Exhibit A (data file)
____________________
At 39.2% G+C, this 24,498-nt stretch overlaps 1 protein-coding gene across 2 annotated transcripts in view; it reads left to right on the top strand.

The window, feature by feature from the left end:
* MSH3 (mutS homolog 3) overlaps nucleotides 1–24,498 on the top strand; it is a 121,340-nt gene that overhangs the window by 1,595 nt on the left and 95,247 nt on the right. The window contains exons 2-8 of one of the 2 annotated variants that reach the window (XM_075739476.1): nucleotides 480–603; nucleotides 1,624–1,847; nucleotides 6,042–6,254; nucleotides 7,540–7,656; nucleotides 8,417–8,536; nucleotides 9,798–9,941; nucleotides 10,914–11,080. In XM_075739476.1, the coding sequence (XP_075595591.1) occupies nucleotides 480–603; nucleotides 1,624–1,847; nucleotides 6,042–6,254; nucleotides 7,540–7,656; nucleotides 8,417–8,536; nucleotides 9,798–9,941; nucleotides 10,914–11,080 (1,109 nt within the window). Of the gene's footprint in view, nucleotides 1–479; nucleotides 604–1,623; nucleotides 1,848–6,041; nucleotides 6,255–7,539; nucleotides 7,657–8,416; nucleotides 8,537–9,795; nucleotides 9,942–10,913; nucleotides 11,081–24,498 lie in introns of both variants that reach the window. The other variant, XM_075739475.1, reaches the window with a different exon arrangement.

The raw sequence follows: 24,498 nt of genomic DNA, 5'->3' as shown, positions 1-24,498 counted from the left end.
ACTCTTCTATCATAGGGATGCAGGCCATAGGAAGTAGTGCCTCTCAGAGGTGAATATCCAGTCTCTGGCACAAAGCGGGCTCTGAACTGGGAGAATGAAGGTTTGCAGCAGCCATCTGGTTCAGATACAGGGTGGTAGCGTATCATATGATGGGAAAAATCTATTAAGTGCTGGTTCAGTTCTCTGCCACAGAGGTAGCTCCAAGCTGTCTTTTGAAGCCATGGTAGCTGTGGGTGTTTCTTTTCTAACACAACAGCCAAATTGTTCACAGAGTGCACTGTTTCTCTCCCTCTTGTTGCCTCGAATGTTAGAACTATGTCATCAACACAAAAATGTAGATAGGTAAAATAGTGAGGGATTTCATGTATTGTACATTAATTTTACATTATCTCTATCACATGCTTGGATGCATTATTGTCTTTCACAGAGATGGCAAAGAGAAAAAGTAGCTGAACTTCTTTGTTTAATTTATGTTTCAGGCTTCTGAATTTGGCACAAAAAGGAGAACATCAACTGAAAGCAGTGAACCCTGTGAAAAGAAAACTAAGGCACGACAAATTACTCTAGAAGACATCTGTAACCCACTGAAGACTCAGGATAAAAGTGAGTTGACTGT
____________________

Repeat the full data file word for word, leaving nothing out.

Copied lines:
At 39.2% G+C, this 24,498-nt stretch overlaps 1 protein-coding gene across 2 annotated transcripts in view; it reads left to right on the top strand.

The window, feature by feature from the left end:
* MSH3 (mutS homolog 3) overlaps nucleotides 1–24,498 on the top strand; it is a 121,340-nt gene that overhangs the window by 1,595 nt on the left and 95,247 nt on the right. The window contains exons 2-8 of one of the 2 annotated variants that reach the window (XM_075739476.1): nucleotides 480–603; nucleotides 1,624–1,847; nucleotides 6,042–6,254; nucleotides 7,540–7,656; nucleotides 8,417–8,536; nucleotides 9,798–9,941; nucleotides 10,914–11,080. In XM_075739476.1, the coding sequence (XP_075595591.1) occupies nucleotides 480–603; nucleotides 1,624–1,847; nucleotides 6,042–6,254; nucleotides 7,540–7,656; nucleotides 8,417–8,536; nucleotides 9,798–9,941; nucleotides 10,914–11,080 (1,109 nt within the window). Of the gene's footprint in view, nucleotides 1–479; nucleotides 604–1,623; nucleotides 1,848–6,041; nucleotides 6,255–7,539; nucleotides 7,657–8,416; nucleotides 8,537–9,795; nucleotides 9,942–10,913; nucleotides 11,081–24,498 lie in introns of both variants that reach the window. The other variant, XM_075739475.1, reaches the window with a different exon arrangement.

The raw sequence follows: 24,498 nt of genomic DNA, 5'->3' as shown, positions 1-24,498 counted from the left end.
ACTCTTCTATCATAGGGATGCAGGCCATAGGAAGTAGTGCCTCTCAGAGGTGAATATCCAGTCTCTGGCACAAAGCGGGCTCTGAACTGGGAGAATGAAGGTTTGCAGCAGCCATCTGGTTCAGATACAGGGTGGTAGCGTATCATATGATGGGAAAAATCTATTAAGTGCTGGTTCAGTTCTCTGCCACAGAGGTAGCTCCAAGCTGTCTTTTGAAGCCATGGTAGCTGTGGGTGTTTCTTTTCTAACACAACAGCCAAATTGTTCACAGAGTGCACTGTTTCTCTCCCTCTTGTTGCCTCGAATGTTAGAACTATGTCATCAACACAAAAATGTAGATAGGTAAAATAGTGAGGGATTTCATGTATTGTACATTAATTTTACATTATCTCTATCACATGCTTGGATGCATTATTGTCTTTCACAGAGATGGCAAAGAGAAAAAGTAGCTGAACTTCTTTGTTTAATTTATGTTTCAGGCTTCTGAATTTGGCACAAAAAGGAGAACATCAACTGAAAGCAGTGAACCCTGTGAAAAGAAAACTAAGGCACGACAAATTACTCTAGAAGACATCTGTAACCCACTGAAGACTCAGGATAAAAGTGAGTTGACTGT